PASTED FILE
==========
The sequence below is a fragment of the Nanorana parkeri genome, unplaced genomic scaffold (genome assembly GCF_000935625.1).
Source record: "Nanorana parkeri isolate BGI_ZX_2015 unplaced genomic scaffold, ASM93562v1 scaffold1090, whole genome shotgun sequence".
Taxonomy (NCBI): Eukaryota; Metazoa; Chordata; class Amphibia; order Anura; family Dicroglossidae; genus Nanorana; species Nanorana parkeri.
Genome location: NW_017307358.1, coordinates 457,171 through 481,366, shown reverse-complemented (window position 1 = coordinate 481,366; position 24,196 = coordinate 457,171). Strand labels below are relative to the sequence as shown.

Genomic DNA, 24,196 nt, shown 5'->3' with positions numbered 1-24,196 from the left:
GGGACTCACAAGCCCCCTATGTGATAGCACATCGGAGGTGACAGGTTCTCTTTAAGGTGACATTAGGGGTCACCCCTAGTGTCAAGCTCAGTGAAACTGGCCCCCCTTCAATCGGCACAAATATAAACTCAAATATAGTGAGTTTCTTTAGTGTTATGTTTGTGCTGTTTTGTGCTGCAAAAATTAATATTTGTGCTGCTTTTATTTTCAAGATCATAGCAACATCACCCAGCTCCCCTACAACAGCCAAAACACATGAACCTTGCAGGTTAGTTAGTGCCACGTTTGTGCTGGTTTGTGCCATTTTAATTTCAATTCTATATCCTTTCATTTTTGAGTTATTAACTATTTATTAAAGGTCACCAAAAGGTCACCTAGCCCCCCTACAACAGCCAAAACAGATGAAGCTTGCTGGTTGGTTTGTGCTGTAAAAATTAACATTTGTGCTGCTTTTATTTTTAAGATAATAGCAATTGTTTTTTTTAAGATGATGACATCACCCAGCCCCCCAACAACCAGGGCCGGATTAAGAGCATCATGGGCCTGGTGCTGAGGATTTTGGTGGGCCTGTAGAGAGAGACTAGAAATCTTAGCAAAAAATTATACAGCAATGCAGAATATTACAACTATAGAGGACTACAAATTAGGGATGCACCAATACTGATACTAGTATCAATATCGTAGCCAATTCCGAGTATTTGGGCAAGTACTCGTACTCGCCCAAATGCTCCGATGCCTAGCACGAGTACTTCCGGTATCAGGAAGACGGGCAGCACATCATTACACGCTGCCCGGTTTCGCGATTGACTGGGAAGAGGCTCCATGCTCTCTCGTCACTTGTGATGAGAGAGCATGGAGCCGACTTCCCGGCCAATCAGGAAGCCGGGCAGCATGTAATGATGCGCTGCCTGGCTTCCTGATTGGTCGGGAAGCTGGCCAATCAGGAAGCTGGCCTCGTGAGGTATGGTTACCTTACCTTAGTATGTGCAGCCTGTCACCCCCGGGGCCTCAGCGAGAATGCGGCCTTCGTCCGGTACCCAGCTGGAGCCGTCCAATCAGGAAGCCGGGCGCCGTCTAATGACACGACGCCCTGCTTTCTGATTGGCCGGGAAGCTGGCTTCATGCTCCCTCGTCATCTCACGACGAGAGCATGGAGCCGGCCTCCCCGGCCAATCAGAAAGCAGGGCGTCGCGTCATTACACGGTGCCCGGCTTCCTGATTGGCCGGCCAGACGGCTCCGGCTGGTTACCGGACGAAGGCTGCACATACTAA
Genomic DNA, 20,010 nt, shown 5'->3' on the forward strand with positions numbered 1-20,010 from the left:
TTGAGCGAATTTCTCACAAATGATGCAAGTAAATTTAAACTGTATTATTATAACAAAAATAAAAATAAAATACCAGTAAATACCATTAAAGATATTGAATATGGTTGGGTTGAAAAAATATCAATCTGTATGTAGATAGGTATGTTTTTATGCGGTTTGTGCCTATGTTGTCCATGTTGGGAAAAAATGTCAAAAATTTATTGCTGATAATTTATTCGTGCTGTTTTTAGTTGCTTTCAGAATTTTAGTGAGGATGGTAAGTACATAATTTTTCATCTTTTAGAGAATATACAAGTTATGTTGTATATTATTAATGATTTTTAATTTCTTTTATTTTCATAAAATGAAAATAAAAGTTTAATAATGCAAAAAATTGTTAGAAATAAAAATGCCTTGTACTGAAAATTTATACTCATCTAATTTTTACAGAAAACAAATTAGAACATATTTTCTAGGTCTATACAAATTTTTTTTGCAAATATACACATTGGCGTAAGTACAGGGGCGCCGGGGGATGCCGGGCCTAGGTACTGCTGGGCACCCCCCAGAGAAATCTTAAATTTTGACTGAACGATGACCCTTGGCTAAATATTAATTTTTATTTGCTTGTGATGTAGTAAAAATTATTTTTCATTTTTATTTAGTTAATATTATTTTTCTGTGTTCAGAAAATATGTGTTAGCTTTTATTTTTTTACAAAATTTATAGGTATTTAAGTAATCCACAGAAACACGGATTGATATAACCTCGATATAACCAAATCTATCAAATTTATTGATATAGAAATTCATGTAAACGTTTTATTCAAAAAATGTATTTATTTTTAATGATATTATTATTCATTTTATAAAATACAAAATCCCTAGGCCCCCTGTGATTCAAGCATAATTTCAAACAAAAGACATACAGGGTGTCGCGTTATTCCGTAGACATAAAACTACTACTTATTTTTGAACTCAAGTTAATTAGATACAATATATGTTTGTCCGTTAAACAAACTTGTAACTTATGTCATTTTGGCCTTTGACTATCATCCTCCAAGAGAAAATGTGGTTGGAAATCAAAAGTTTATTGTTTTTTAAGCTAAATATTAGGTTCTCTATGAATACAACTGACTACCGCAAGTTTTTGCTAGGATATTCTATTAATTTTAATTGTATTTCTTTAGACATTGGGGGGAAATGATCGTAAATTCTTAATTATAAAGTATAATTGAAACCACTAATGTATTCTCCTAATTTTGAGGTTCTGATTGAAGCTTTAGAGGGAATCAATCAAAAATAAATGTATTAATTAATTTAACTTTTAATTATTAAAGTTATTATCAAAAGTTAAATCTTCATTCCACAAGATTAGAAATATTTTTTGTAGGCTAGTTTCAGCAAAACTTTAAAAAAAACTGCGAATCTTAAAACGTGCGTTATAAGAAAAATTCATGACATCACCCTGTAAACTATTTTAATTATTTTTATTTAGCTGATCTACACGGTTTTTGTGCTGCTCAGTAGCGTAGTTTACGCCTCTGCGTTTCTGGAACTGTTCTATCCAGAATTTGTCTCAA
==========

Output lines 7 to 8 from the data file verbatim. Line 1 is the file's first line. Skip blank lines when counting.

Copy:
Genomic DNA, 20,010 nt, shown 5'->3' on the forward strand with positions numbered 1-20,010 from the left:
TTGAGCGAATTTCTCACAAATGATGCAAGTAAATTTAAACTGTATTATTATAACAAAAATAAAAATAAAATACCAGTAAATACCATTAAAGATATTGAATATGGTTGGGTTGAAAAAATATCAATCTGTATGTAGATAGGTATGTTTTTATGCGGTTTGTGCCTATGTTGTCCATGTTGGGAAAAAATGTCAAAAATTTATTGCTGATAATTTATTCGTGCTGTTTTTAGTTGCTTTCAGAATTTTAGTGAGGATGGTAAGTACATAATTTTTCATCTTTTAGAGAATATACAAGTTATGTTGTATATTATTAATGATTTTTAATTTCTTTTATTTTCATAAAATGAAAATAAAAGTTTAATAATGCAAAAAATTGTTAGAAATAAAAATGCCTTGTACTGAAAATTTATACTCATCTAATTTTTACAGAAAACAAATTAGAACATATTTTCTAGGTCTATACAAATTTTTTTTGCAAATATACACATTGGCGTAAGTACAGGGGCGCCGGGGGATGCCGGGCCTAGGTACTGCTGGGCACCCCCCAGAGAAATCTTAAATTTTGACTGAACGATGACCCTTGGCTAAATATTAATTTTTATTTGCTTGTGATGTAGTAAAAATTATTTTTCATTTTTATTTAGTTAATATTATTTTTCTGTGTTCAGAAAATATGTGTTAGCTTTTATTTTTTTACAAAATTTATAGGTATTTAAGTAATCCACAGAAACACGGATTGATATAACCTCGATATAACCAAATCTATCAAATTTATTGATATAGAAATTCATGTAAACGTTTTATTCAAAAAATGTATTTATTTTTAATGATATTATTATTCATTTTATAAAATACAAAATCCCTAGGCCCCCTGTGATTCAAGCATAATTTCAAACAAAAGACATACAGGGTGTCGCGTTATTCCGTAGACATAAAACTACTACTTATTTTTGAACTCAAGTTAATTAGATACAATATATGTTTGTCCGTTAAACAAACTTGTAACTTATGTCATTTTGGCCTTTGACTATCATCCTCCAAGAGAAAATGTGGTTGGAAATCAAAAGTTTATTGTTTTTTAAGCTAAATATTAGGTTCTCTATGAATACAACTGACTACCGCAAGTTTTTGCTAGGATATTCTATTAATTTTAATTGTATTTCTTTAGACATTGGGGGGAAATGATCGTAAATTCTTAATTATAAAGTATAATTGAAACCACTAATGTATTCTCCTAATTTTGAGGTTCTGATTGAAGCTTTAGAGGGAATCAATCAAAAATAAATGTATTAATTAATTTAACTTTTAATTATTAAAGTTATTATCAAAAGTTAAATCTTCATTCCACAAGATTAGAAATATTTTTTGTAGGCTAGTTTCAGCAAAACTTTAAAAAAAACTGCGAATCTTAAAACGTGCGTTATAAGAAAAATTCATGACATCACCCTGTAAACTATTTTAATTATTTTTATTTAGCTGATCTACACGGTTTTTGTGCTGCTCAGTAGCGTAGTTTACGCCTCTGCGTTTCTGGAACTGTTCTATCCAGAATTTGTCTCAA